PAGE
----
We resume our webinar series with the plan to conduct two webinars a month. The first one is dedicated to the Backendless 2.0 release where you get an overview of the Platform and the new features of the release. Our webinars are interactive and you can ask us any questions.
Join the upcoming free webinar “New Backendless 2.0 Release – Overview and Highlights” and get a detailed look at the new powerful development functionality: geofencing, server-side logging API, node.JS support and API Engine – a powerful API management solution.
The webinar will be useful for mobile app developers of all ranks – from a beginner to a experienced professional – as there will be plenty of tips & tricks to enhance your productivity in mobile application development.
When: Tuesday, June 30, 2015
Time: 12:00pm (CDT) *to convert the start time for the necessary timezone, use World Time Converter
Duration: 1 hour (with Q&A)
Speaker: Mark Piller – CEO/ Founder of Backendless
NOTE: We are using gotowebinar system to conduct an interactive webinar. This service has a strong desktop / Android mobile service for registration Please use your any desktop or Android mobile devices to register for our event.
If you have any questions feel free to leave your comments or email below this post or contact email@example.com with any issues you need to be clarified.
It feels really amazing to begin writing this blog post. We got caught in an unusually long release cycle, spent months iterating over the new features, improvements and bug fixes, but in the end it was well worth it. We did it! Backendless 2.0 is here and the product is as cool and powerful as ever. With this release we made several very firm steps towards establishing the Backendless Platform – a unified system for designing, developing, running and managing backend services.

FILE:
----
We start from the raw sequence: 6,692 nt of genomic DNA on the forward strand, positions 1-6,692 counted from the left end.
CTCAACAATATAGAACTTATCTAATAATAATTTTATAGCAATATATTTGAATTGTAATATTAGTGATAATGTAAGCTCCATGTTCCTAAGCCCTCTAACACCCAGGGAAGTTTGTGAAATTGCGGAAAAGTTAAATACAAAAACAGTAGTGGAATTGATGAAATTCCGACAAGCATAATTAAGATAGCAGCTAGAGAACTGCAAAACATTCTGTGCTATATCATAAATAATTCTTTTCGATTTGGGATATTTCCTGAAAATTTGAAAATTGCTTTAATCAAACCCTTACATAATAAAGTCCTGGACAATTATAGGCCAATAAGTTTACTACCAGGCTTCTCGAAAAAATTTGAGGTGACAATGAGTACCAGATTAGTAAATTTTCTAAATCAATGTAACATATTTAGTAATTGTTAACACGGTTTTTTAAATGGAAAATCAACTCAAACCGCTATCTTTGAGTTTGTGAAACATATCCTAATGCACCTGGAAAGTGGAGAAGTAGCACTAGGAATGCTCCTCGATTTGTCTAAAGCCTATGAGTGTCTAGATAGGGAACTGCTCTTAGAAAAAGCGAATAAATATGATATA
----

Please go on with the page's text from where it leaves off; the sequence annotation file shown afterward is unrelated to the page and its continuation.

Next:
The release brings four major new features and about a dozen at а smaller scale. All of the new features are distinct differentiators of our product making it the strongest mobile backend as a service offering on the market. So without any further ado, let me introduce the new additions to our feature line up:
In my previous posts I described how a data object may have a related geopoint (or a collection of). One of the benefits of the data-to-geo relationships is search by distance. That means Backendless can search for data objects using the location of the related geopoints. Consider an example from a taxi-reservation system. There may be several cabs-for-hire in the area. Your app needs to locate all available cars within the specified distance from where the customer is located.
The class representing a cab may look like this:
public class Car
public String make;
public String model;
public boolean available;
public GeoPoint location;
In my post yesterday I described how to declare a relationship in a data table schema with a geopoint. Now that you know how to create a table column which contains one or more geo points, I am going to show how to populate it with data.
The Backendless Geservice supports a variety of ways for geopoints. So far we have reviewed how to search for geopoints in a radius or a rectangular area. There is also a partial match geopoint search. In addition to that, Backendless console provides yet another way to search for data – the cross-category search. As the name suggest, this search let’s you run SQL based queries across multiple categories. Enabling that search is very easy: